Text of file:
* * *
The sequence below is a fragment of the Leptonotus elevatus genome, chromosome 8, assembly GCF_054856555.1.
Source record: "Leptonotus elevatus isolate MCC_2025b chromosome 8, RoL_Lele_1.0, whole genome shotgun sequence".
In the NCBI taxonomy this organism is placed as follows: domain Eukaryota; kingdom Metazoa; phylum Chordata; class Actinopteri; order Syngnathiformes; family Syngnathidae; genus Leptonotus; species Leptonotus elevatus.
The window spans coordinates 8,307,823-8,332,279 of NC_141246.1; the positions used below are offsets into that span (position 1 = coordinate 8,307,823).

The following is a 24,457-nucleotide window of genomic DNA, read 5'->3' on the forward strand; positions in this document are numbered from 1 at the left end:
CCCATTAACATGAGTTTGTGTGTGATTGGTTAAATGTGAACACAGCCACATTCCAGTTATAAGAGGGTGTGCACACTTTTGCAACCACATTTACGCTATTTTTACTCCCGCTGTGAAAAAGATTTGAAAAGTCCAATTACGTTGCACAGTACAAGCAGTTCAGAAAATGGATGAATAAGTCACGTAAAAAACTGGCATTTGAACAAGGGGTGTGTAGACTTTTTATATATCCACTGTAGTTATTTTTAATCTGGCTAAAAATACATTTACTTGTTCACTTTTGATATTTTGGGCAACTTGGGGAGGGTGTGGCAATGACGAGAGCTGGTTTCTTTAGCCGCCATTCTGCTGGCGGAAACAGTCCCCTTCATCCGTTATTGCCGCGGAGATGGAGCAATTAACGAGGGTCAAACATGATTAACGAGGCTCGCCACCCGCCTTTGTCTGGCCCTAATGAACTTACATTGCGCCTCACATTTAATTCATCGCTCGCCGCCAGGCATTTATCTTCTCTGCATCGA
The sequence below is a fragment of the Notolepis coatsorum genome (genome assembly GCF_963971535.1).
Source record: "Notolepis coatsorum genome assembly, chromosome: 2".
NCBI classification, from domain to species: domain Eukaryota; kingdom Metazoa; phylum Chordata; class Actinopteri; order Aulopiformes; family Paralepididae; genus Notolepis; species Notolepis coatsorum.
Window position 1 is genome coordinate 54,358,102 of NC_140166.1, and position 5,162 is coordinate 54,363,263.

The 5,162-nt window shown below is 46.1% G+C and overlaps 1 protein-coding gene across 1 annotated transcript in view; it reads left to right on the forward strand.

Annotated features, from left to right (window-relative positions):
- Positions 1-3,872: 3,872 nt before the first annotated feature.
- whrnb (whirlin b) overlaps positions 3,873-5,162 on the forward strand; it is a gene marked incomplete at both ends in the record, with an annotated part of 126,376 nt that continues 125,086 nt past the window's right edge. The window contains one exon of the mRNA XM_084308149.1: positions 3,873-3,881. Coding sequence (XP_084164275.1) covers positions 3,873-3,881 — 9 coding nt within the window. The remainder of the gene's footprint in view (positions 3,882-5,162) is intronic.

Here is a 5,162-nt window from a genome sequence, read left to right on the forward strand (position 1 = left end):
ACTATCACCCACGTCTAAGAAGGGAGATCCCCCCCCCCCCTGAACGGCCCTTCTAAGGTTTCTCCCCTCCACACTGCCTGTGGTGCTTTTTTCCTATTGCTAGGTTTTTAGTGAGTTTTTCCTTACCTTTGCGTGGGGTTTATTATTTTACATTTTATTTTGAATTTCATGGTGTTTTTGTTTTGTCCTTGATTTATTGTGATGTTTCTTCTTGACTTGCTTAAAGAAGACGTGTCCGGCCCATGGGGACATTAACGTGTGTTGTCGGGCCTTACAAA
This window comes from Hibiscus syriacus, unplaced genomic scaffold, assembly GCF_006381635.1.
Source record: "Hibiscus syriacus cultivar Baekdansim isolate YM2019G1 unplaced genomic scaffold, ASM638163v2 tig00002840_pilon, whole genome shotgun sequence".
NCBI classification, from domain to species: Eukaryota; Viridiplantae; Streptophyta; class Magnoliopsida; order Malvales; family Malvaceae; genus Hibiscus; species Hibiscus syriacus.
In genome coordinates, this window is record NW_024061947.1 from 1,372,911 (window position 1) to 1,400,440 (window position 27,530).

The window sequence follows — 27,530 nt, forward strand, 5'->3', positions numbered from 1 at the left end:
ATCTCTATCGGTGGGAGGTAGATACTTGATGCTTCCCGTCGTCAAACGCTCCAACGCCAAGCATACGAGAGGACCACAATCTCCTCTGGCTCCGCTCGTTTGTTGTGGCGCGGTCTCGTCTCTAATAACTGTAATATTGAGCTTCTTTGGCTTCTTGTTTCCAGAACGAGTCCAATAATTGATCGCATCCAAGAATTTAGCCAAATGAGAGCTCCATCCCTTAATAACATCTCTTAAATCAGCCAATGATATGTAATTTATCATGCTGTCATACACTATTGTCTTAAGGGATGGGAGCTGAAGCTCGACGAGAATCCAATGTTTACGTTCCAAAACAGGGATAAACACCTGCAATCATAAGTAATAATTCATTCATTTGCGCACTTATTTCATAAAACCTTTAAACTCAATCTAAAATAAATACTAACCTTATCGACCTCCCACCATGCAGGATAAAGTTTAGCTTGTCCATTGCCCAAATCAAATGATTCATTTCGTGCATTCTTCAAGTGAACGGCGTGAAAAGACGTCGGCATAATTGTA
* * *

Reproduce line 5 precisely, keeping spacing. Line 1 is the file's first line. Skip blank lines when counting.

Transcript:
The following is a 24,457-nucleotide window of genomic DNA, read 5'->3' on the forward strand; positions in this document are numbered from 1 at the left end: